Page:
IPL 2020: Deconditioning is reversible once you get active again, says Fitness Expert Zareen Siddique
The NASM Certified Trainer discusses Fitness Levels and shares Expert Tips on Training Recovery for Sports Enthusiasts
The Indian Premier League (IPL) is scheduled to take place from September 19 to November 8 and we will finally be able to see our favourite cricketers in action. As they get back into shape and resume their strenuous fitness routines after hiatus due to COVID-19 lockdown, training recovery becomes crucial. According to the American Council on Exercise (ACE), training recovery is a critical component of an exercise program, and for most people, this consists of one to three days of rest depending on the intensity of the activity.
We spoke to fitness and nutrition coach Zareen Siddique about the effects of a prolonged period of inactivity. She explained, “When your time off exercise goes beyond a few days you risk the effects of detraining. Detraining is a phenomenon in which you lose the beneficial effects of training, but the good news is that it is reversible.” Zareen discusses training benefits, deconditioning, muscle memory, and shares easy tips on how to retrain.
What causes a drop in fitness levels for active people and what does it mean?
Fitness loss in active adults is dependent on several factors: length of time off, age, and level of fitness. When we speak of training benefits we talk of increases of glycolytic and oxidative enzymes, increased muscle capillarisation, better phosphocreatine re-synthesis, and regulation of lactate threshold.
Detraining results in partial or even complete reversal of these adaptations, alongside reduced muscle mass due to reductions in fibre cross-sectional area and decreased capllilarisation. Deconditioning (which is a result of detraining) leads to loss of strength, the muscle’s ability to bear load. There is increased fatigue due to oxidative losses.
How much time does it usually take to see a drop in fitness levels?
The time it takes to lose fitness levels depends on how fit you are and the levels of your training. Trained athletes will have gradual changes during detraining than average gym-goers. In terms of time, someone who is moderately fit will take two to four weeks to feel the effects of deconditioning. Most important for trained athletes is the body’s ability to effectively use oxygen, called VO2 max gained through exercise. The decline in aerobic capacity shows within two to four weeks of detraining. For athletes, a detraining period of close to 12 weeks results in decreased muscle mass, muscular strength, Vo2 max.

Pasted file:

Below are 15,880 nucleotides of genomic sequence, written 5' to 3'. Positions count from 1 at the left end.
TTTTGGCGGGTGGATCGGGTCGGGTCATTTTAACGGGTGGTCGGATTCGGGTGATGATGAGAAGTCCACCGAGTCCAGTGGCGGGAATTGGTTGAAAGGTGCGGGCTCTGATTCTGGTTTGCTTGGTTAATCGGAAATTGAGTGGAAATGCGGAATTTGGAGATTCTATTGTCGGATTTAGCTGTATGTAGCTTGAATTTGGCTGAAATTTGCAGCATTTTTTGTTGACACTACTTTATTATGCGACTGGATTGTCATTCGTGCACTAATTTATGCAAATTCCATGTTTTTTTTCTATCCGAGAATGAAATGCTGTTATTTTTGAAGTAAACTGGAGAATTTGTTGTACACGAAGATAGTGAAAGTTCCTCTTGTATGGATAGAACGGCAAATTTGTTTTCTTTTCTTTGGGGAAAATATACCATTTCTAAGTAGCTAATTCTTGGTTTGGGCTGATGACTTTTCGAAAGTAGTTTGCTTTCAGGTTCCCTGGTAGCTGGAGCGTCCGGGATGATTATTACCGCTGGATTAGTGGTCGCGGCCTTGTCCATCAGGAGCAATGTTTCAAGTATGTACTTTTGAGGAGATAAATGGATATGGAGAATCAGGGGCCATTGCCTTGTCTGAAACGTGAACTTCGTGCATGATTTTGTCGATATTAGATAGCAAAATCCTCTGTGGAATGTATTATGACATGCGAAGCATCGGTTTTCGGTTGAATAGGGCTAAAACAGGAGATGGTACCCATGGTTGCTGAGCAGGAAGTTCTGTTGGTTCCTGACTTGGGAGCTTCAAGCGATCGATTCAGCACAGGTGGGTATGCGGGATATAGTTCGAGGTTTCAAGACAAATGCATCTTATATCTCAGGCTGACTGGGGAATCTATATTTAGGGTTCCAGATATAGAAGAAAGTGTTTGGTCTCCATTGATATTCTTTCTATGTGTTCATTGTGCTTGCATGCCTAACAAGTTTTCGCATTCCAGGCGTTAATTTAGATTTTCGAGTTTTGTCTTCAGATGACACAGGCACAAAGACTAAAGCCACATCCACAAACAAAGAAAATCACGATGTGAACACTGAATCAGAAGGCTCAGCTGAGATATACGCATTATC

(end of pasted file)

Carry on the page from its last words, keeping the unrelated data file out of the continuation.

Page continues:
What are the main things we should be concerned about when we skip exercise?
There are two main factors to worry about during the no exercise period:
1. Exercise is an effective way to lower blood glucose levels, but if you stop working out, your blood sugar levels may remain elevated after a meal.
2. You’re not burning the same amount of calories as you used to because you’re moving less, so if you don’t adjust your food intake accordingly, calories will be stored as fat.
How can we Re-train?
Deconditioning is reversible once you get active again. But you must ease back into your workouts to avoid injury. It is important that you start slow after a long detraining gap.
1. Cross-train or try lighter activities like yoga, walking, or bike rides, or slow jogs.
2. Use props at home or stairs workout for shorter workouts.
3. Break your workout into several shorter sessions.
4. Limit high-intensity workouts to one or two days a week.
5. Maintain nutrition according to changing physical needs especially protein to aid muscle recovery and growth.
Do remember, even a mildly active person may expend 2,500 calories in a day, yet a one-hour run will burn only about 400 calories. It’s not about your one hour workout, but what you do the entire day that determines your fat levels and health.
How does our body speed up Retraining?
The good news is that retraining can occur quicker as a result of a phenomenon called muscle memory. It probably won’t take as long to retrain to your peak condition as muscle memory works in your favour. Essentially, your muscles have special cells in muscle fibres that ‘remember’ previous training movements so that when you get back to working out after a layoff, you are able to regain lost muscle quicker.
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